In BIRCH v. ASEMPA AND ANOTHER, the plaintiff sued the defendants for the recovery of 4,360 cement blocks or their current value, together with damages. Because the remedies sought are set out in sections 48-58 of the Act, which included damages for non-delivery and a recovery of the purchase price. The facts of the case were that seven thousand (7000) cement blocks was bought, paid for and the blocks were delivered to the buyer at the premises of the seller by the application of section 19(2) of the Act . Quantity 2,640 blocks were collected by the Plaintiff, leaving 4,360 at the residence of the seller to be collected on a later date. The Plaintiff returned after three years to collect the remaining 4,360 blocks after the death of the seller but the blocks were missing. The plaintiff demanded the return of the blocks from the Defendant’s but they refused. However, the receipt the plaintiff had confirmed the sale transaction with the plaintiff’s brother but not with the plaintiff .
Under section 8(2) of the Act, the seller is under obligation to deliver to the purchaser once they were paid for, but the purchaser was also obliged under section 21 of the Act to accept delivery of the goods.
By the application of section 27 of the Act, the risk in the goods passes to the buyer upon delivery and the seller becomes an involuntary bailee, therefore, he could not be held liable for the safety and security of the remaining blocks left on his premises.
In the case of NANOR v. AUTO PARTS LTD, Nanor (plaintiff) entered into a contract with Auto Parts Ltd to buy a Nissan Homer. He paid ¢19,000.00 to Auto Parts for the price of the vehicle and Auto Parts promised to get the vehicle ready for collection by 29 December 1977 which the failed to deliver.
On 11 January 1978, Nanor paid a further ¢1000.00 to Auto Parts at the request of Auto Parts claiming that the price of the vehicle has changed and that the vehicle was being shipped to them. Auto Parts refused to give the vehicle to Nanor when the vehicles arrived. Claiming they were meant for other customers. Nanor then brought an action seeking specific performance of the contract or in the alternative damages for breach of contract.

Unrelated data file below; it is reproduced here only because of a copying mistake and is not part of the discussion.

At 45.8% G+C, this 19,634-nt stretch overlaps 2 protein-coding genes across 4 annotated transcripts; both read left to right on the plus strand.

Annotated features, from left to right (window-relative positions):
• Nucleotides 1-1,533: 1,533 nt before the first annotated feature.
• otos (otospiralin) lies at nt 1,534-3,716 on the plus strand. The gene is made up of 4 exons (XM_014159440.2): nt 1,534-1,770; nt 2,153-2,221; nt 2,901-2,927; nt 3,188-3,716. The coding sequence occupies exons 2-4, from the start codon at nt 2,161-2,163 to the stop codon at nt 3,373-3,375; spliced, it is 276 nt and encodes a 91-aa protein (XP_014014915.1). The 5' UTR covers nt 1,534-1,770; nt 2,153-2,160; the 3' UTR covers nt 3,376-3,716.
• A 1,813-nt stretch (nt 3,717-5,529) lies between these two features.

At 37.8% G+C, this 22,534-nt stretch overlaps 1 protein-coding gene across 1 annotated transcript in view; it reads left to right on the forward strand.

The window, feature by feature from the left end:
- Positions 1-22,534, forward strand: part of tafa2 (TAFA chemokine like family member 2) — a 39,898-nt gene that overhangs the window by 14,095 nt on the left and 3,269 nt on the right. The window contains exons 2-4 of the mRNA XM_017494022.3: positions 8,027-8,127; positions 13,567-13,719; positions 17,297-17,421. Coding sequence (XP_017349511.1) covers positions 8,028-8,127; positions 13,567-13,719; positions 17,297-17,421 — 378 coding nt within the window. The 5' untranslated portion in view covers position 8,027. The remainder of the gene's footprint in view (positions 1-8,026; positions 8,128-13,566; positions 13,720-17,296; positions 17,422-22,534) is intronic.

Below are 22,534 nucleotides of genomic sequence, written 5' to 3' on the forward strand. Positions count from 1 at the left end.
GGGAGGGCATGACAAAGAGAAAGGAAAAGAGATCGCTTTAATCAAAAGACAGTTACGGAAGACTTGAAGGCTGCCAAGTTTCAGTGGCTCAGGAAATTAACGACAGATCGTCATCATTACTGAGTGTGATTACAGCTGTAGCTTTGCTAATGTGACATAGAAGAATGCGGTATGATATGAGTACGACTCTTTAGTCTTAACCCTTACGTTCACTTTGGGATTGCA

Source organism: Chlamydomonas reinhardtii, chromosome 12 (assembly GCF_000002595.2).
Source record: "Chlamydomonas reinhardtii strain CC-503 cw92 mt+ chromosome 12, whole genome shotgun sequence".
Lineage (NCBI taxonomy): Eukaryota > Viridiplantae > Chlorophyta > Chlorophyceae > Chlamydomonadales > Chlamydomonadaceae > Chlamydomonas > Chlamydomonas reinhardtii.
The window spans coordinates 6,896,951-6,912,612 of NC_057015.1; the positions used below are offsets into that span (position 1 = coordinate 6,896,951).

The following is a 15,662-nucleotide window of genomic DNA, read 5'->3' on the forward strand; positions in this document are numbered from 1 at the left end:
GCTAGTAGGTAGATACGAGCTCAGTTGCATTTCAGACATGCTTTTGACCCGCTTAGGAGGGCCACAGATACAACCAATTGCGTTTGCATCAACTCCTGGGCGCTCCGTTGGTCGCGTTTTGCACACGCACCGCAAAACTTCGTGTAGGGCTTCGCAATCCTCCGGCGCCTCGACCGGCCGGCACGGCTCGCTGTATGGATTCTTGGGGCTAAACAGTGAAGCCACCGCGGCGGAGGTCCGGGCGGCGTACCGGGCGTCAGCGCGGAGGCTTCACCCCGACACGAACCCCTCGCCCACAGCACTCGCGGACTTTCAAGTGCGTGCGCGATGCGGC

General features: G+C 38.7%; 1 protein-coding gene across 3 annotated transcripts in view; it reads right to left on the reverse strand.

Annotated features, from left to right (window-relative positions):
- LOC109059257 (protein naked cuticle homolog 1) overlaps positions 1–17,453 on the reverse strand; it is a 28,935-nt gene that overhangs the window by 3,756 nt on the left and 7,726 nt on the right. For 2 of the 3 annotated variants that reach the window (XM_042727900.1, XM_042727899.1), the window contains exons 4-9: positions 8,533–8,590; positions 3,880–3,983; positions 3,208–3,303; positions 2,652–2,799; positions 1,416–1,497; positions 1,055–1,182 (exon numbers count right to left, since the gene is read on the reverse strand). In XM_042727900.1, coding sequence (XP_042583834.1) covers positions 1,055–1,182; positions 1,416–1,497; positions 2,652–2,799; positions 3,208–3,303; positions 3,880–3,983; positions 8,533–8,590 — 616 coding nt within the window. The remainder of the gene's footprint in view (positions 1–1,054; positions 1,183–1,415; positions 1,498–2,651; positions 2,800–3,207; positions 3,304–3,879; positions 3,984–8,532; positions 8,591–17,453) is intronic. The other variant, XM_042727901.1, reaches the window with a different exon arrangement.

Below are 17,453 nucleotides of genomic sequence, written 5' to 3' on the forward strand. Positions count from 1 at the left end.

Auto Parts contended Nanor’s claims. The court found that the ¢19,000 initially paid by Nanor was on account; and that the agreed date for delivery was 29 December 1977.
Since Nanor did not insist on the delivery of the vehicle on 29 December and was willing to make extra payment without a fixed date for the delivery of the vehicle, then by the application of section 16(4) of Act 137, Auto Parts was to deliver the vehicle to Nanor within a reasonable time in which, in this instance, on the arrival of the next consignment.
In the instance case, the order for specific performance failed because such an order as stated under s. 58 of Act 137 will only be successful in respect of ascertained or specific goods. In this instance no one specific Nissan Homer was in reference, hence the action for specific performance failed.
However, the Plaintiff’s action for damages for breach of contract was successful by the application of s. 57(1) and (2) of Act 137. He was, therefore, entitled to receive the monies he paid to the Auto Parts as well as general damages for the breach and loss of use.
In conclusion, the Act makes provision for different categories of remedies through which an injured party may seek redress. But these reliefs will have to fall under the relevant sections and meet the requirement therein stated to be granted. Any aggrieved person seeking a remedy under the Act must do so pointing out clearly the breach and the equivalent remedy sought. This has been demonstrated in the case of Nanor v. Auto Parts where an action was commenced for an order for specific performance but it failed because such an action would only be successful if the goods were specific or ascertained goods. However, the Plaintiff’s action for damages for breach of contract was successful.
Further on, in the case of Birch v Asempa, an action for the recovery of blocks failed because per the Act, once there has been delivery of goods, the buyer leaves it in the care of the seller at his own peril since the risk in the goods passes to the buyer upon delivery and so the seller could not be held responsible for the safety and security the said goods.
Moreover, in the case of Rockson v Armah the action was for repudiation of the contract but the action failed because the car was fit for the purpose for which it was purchased and so a subsequent defect did not form a good basis for a repudiation of the contract.
Finally in the cases of Kwetey v Botchway, an action for specific performance failed because the mortgagee had no title to give; and in Tawiah v Ghana Civil Aviation Authority and Others, the action for damages for breach of contract was successful. In the Nanor case, the grant of specific performance was not possible because the demand made by the plaintiff did not satisfy requirements of s.58 of the Act.